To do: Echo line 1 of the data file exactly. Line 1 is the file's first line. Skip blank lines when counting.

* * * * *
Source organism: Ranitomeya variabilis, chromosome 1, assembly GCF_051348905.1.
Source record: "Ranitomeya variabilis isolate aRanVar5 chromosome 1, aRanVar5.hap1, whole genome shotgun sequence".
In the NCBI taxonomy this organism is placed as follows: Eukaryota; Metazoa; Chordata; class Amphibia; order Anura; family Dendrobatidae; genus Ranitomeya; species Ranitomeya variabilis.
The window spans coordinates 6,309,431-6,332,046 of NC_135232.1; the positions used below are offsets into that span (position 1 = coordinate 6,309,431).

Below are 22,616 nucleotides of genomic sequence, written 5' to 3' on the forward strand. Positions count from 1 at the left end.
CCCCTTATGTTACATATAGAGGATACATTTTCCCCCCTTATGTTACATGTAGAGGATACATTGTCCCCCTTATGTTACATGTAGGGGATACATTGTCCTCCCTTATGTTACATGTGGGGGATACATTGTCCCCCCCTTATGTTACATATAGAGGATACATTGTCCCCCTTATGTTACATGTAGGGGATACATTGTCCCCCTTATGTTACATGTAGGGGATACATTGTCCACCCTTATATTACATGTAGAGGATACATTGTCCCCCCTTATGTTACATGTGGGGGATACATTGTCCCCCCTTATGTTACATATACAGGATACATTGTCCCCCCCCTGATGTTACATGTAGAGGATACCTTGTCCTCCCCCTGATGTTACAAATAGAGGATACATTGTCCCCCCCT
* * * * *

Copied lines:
Source organism: Ranitomeya variabilis, chromosome 1, assembly GCF_051348905.1.